REVIEW: Les Misérables (2012)

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Modern movie musicals for this reviewer are an oxymoron. Musicals on stage are immediate, spontaneous, and impressive in their imperfection; while modern musicals are a flaccid mess because of their dependence on ‘autotune’ (Rock of Ages, 9). That’s until Les Miserables arrived. Oscar Winning director of the King’s Speech, Tom Hooper has revolutionised the movie musical by harnessing the fire of live performances by collapsing the distance between the performer and the audience.

An adaptation of the stage musical based on Victor Hugo’s classic novel set in 19th-century France, in which a paroled prisoner named Jean Valjean (Hugh Jackman) seeks redemption whilst being pursued by the law hound Javert (Russell Crowe).

Hooper creates an environment for his actors where their on set vocal performances were the ones that would be featured in the film and thus recreating the real theatrical live trapeze without the safety nets of post-production.  He uses beautifully composed close-ups to heighten the intimacy between the performers and the audience that infuses all of the musical performances with a cinematic realist quality.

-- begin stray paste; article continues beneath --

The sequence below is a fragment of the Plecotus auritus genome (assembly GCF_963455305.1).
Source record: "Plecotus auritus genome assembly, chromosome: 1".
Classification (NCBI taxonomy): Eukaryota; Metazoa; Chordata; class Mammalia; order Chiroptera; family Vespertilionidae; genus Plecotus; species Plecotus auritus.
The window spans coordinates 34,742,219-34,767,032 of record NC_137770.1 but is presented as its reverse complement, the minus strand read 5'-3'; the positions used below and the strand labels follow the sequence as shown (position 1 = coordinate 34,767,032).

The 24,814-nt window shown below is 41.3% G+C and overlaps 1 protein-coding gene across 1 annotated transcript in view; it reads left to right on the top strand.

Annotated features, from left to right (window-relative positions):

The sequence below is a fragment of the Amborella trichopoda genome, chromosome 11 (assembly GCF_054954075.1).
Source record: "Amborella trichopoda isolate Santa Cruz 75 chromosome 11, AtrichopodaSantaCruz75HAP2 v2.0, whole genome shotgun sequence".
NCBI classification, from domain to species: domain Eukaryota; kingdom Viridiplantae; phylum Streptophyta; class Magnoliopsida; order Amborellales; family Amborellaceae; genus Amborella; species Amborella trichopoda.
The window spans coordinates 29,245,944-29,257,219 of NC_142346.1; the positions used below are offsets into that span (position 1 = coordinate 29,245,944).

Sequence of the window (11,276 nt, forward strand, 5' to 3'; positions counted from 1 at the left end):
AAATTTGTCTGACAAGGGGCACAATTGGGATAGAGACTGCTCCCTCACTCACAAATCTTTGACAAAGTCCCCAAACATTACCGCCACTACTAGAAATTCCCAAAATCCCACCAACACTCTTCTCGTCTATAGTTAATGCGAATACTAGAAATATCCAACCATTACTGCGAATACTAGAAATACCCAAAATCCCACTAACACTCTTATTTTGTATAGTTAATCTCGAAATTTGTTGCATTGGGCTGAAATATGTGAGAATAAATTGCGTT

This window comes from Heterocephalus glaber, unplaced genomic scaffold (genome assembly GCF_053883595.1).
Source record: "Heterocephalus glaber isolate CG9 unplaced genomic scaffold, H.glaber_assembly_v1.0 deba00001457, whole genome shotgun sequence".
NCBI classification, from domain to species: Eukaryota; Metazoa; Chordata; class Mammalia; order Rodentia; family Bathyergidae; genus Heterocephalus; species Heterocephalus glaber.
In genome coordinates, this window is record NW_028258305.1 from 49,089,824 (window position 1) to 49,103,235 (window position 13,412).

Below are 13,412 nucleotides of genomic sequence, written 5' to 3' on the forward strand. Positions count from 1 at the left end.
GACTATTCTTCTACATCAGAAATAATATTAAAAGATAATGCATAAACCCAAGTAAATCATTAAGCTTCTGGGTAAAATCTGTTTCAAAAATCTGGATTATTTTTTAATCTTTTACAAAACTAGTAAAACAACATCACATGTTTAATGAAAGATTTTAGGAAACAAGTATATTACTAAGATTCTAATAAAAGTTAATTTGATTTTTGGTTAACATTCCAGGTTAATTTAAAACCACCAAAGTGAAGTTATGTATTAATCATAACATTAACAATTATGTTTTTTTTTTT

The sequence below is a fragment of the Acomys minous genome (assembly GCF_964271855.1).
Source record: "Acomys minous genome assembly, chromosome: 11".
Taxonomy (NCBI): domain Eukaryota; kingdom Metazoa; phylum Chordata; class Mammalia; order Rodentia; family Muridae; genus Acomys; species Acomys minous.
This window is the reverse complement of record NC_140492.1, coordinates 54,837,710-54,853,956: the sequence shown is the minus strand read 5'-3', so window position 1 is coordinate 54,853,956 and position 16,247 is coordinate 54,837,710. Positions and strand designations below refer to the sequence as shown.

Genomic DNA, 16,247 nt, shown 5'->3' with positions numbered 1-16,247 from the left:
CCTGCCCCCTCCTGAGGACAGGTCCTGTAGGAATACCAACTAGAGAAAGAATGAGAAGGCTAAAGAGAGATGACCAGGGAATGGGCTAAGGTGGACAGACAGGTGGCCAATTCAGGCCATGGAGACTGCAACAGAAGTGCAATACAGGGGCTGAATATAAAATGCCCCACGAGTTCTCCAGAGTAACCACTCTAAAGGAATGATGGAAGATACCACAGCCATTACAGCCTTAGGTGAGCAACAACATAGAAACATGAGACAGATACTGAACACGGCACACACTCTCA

The luscious and vivid production design brings the squalor and opulence of 19th Century France in all its epic proportions. Hooper brings the sweeping grandeur to Valjean’s travels in the French Alps and contrasts that wilderness. And prepare to be hurled through the gritty maze of Paris into the explosive and bloody uprising.

Jackman is absolutely phenomenal as Jean Valjean. There are some roles that you can feel the commitment and understanding in every moment you’re with them. Apart from obviously having the Tony Award winning musical pedigree to handle the vocal performance terrifically, it’s seeing the searing pangs of slavery etched into his weathered face and the luminescent redemptive urge burst forth from Valjean that makes for this utterly transcendent performance. Anne Hathaway’s support as Fantine is heart-breaking. Her rendition of “I dreamed a dream” is the emotional centre of the film and her limited screen time does nothing to detract from the spine tingling perfection of every aspect of her performance. Crowe’s as Javert was potently economical. In the briefest exchange with Valjean there’s a lightning strike between the two adversaries that retains charge throughout. Amanda Seyfried, Helena Bonham Carter, Sacha Baron Cohen, and Samantha Barks all deliver pitch perfect support. Eddie Redmayne remains the weak link in an otherwise strong ensemble.

Hooper’s Les Miserables is a game changer. Cinematic musicals won’t pass muster unless they’re aiming for this new gold standard.

and a half

Blake Howard - follow Blake on Twitter here: @blakeisbatman and listen to the audio review on That Movie Show 2UE here.